Three Chemical Layers in Interior of the Earth
The internal structure of Earth is divided broadly into three layers based on chemical arrangement and composition. Only two significant variations in composition led to the formation of three chemical layers, as described below.
First Layer of Interior of Earth - Crust
The crust accounts for about 1% of the Earth's volume and 0.5% of its mass. It is the Earth's outermost solid layer, which is typically 8-40 km thick. It has a fragile structure.
- The thickness of the crust differs between oceanic and continental areas.
- The oceanic crust is thinner (approximately 5km) than the continental crust (about 30 km).
- Because the major parts of the crust are silica (Si) and aluminium (Al), it is sometimes referred to as SIAL (Sometimes SIAL is used to refer to the Lithosphere, which is the region comprising the crust and uppermost solid mantle, also).
- The materials in the crust have a mean density of 3g/cm3.
Second Layer in Internal Structure of Earth - Mantle
The mantle is the region of the interior that extends beyond the crust. The Mohorovich Discontinuity, or Moho discontinuity, is the boundary between the crust and the mantle.
- The thickness of the mantle is approximately 2900 kilometres.
- The mantle accounts for around 84 per cent of the Earth's volume and 67 per cent of its mass.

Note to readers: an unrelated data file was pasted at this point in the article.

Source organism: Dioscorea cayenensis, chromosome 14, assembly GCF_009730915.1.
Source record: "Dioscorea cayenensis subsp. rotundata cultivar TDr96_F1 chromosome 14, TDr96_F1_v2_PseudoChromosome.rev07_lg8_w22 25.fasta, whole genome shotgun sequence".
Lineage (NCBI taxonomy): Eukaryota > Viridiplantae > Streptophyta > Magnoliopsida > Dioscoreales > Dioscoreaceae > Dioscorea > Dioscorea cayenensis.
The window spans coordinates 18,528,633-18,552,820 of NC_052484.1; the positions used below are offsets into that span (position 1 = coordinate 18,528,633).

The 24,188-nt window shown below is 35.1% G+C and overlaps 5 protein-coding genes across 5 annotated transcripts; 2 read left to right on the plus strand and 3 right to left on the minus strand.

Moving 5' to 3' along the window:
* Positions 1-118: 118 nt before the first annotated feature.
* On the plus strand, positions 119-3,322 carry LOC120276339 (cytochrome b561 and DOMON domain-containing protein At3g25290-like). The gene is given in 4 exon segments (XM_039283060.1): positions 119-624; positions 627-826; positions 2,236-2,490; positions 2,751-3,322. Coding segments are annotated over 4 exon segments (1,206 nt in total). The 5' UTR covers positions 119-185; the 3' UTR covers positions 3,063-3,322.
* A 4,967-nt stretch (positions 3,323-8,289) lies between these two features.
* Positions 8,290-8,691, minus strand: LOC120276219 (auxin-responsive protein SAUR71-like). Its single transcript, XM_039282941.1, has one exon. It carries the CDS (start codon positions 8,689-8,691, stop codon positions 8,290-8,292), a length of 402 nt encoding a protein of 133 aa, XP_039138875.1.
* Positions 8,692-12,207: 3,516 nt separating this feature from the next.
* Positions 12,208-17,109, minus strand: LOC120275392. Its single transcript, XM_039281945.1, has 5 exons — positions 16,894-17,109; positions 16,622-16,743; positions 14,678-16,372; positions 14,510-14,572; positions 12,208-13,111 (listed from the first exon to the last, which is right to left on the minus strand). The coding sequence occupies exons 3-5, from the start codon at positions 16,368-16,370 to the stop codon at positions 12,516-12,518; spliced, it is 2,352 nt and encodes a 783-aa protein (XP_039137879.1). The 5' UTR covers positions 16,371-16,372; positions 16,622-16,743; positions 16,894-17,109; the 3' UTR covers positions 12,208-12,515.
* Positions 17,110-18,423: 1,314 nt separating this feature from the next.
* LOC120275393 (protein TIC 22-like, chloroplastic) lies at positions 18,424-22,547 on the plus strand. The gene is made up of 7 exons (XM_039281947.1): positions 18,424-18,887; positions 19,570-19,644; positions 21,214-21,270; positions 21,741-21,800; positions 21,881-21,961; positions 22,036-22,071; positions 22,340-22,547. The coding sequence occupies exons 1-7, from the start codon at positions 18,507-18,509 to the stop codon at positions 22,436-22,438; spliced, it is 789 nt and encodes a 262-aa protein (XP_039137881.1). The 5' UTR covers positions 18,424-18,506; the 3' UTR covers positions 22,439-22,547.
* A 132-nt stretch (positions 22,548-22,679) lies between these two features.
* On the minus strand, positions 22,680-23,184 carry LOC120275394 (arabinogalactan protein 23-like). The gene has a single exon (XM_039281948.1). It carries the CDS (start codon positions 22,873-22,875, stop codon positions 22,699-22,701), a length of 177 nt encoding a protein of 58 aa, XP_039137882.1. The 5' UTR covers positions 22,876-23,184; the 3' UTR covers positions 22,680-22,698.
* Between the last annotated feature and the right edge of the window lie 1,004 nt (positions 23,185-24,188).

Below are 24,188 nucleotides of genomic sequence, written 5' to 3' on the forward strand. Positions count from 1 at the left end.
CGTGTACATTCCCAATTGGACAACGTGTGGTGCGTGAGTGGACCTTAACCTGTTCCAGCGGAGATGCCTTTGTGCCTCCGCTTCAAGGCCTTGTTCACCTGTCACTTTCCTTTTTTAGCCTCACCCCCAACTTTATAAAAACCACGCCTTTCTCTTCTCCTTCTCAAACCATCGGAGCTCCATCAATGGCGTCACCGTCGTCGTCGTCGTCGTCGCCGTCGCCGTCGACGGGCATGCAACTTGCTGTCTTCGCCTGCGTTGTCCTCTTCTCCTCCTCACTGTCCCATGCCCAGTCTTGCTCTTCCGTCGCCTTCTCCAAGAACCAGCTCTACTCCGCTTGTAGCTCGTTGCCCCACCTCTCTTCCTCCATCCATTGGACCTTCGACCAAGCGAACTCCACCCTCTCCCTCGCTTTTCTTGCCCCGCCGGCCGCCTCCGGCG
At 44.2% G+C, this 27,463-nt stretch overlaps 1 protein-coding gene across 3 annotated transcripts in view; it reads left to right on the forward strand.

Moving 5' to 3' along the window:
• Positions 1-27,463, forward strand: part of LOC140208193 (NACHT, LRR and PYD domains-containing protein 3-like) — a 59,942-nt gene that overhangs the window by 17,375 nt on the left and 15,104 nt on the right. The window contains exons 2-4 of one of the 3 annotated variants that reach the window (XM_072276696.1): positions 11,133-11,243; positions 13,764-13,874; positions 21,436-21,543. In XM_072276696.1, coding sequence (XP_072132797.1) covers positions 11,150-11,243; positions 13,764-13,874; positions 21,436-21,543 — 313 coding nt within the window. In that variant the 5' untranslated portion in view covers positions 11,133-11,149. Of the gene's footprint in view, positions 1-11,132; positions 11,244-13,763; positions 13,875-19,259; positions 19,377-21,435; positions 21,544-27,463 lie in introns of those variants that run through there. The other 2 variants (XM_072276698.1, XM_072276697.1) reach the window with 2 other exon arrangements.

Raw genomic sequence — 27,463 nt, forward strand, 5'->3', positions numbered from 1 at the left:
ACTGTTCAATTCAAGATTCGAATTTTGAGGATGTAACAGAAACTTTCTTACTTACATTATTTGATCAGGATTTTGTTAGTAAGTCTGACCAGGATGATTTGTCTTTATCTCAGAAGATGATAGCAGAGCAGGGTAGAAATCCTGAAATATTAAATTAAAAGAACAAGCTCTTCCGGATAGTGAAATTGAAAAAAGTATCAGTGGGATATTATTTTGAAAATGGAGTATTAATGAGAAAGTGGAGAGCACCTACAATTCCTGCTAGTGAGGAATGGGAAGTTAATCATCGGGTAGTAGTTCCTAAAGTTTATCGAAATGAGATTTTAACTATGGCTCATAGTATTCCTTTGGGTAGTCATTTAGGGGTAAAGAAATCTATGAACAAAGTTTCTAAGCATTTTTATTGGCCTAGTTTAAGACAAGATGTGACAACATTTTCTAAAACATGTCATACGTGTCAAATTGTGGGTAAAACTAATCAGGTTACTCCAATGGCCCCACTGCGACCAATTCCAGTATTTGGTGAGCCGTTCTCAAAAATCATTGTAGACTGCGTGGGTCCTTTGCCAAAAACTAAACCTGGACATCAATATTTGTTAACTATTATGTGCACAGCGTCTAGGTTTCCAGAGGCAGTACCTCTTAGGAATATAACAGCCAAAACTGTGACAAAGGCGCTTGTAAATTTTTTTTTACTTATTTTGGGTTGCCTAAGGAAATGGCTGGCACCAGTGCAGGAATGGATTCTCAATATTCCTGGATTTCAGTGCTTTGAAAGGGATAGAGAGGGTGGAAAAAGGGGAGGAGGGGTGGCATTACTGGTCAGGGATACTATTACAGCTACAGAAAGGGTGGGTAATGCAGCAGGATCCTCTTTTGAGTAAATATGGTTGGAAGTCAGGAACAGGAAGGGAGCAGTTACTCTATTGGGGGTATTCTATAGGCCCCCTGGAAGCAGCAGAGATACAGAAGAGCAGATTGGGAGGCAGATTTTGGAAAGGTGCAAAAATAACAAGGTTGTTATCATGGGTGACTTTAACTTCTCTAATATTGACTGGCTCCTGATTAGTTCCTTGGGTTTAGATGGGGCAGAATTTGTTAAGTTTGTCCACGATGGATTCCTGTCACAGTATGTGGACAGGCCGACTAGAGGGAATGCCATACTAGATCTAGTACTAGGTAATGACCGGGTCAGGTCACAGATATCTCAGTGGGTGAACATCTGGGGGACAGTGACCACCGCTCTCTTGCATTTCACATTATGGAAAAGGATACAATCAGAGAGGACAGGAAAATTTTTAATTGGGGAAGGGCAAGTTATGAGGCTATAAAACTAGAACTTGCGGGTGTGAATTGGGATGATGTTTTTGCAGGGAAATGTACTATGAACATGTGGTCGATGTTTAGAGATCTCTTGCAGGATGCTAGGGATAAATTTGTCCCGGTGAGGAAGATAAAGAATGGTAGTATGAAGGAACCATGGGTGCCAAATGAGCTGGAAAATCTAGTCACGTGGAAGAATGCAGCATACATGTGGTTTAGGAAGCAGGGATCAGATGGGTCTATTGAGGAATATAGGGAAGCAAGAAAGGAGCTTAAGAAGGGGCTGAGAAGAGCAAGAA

- Because silicon and magnesium are key component elements of the mantle, it is also known as SIMA.
- The layer has a greater density than the crust, ranging from 3.3 to 5.4g/cm3.
Third Layer in Interior of the Earth - Core
The deepest layer surrounds the Earth's core, and Guttenberg's Discontinuity separates the core from the mantle. Because it is mainly constituted of iron (Fe) and nickel (Ni), it is also known as NIFE.
- The term "barysphere" can apply to the planet's core or interior.
- The core accounts for almost 15% of the Earth's volume and 32.5 per cent of its mass.
- The core is the Earth's densest layer, ranging from 9.5 to 14.5g/cm3.
Composition and Internal Structure of Earth - Physical Layers
The Earth is separated into five physical layers based on how each layer reacts to pressure. There are major differences between the physical and chemical layers, and they overlap, especially in the boundary of the core and mantle.
Lithosphere Layer of Earth
The Lithosphere is regarded as the Earth's outermost physical layer, including the crust, continental and oceanic elements. The Lithosphere is split into numerous segments called plates.
- The term Litho stands for rock.
- A boundary of these plates is where two plates connect and move close to one another.
- Tectonic plates are visible at or around these boundaries comprising earthquakes, volcanic eruptions, and mountain ranges.
- Oceanic Lithosphere is thin and robust, ranging from zero to 140 km in thickness.
- The continental Lithosphere is thicker, having a width between 40 - 280 km.
Asthenosphere - 2nd Layer of Earth
The layer of Earth just beneath the Lithosphere is the Asthenosphere, which has the most remarkable property of movement. Since this layer of Earth is mechanically not so strong, it flows and moves.
- The word Astheno stands for weak.
- The Lithosphere plates can move because the convection of internal heat partially pushes this layer.
- The layer remains solid at the short time scales and experiences few seismic wave types.
- The deepness of the layer depends on heat and can be shallow at middle-ocean peaks and deep in plate interiors and under mountains.
Mesosphere - 3rd Layer of Earth
The mesosphere is also known as the lower mantle sometimes, and it is stiff, hot, and stationary than the Asthenosphere. Between the depth of 410 - 660 km, the mantle is in the transition state, as minerals get altered into multiple forms due to increased pressure.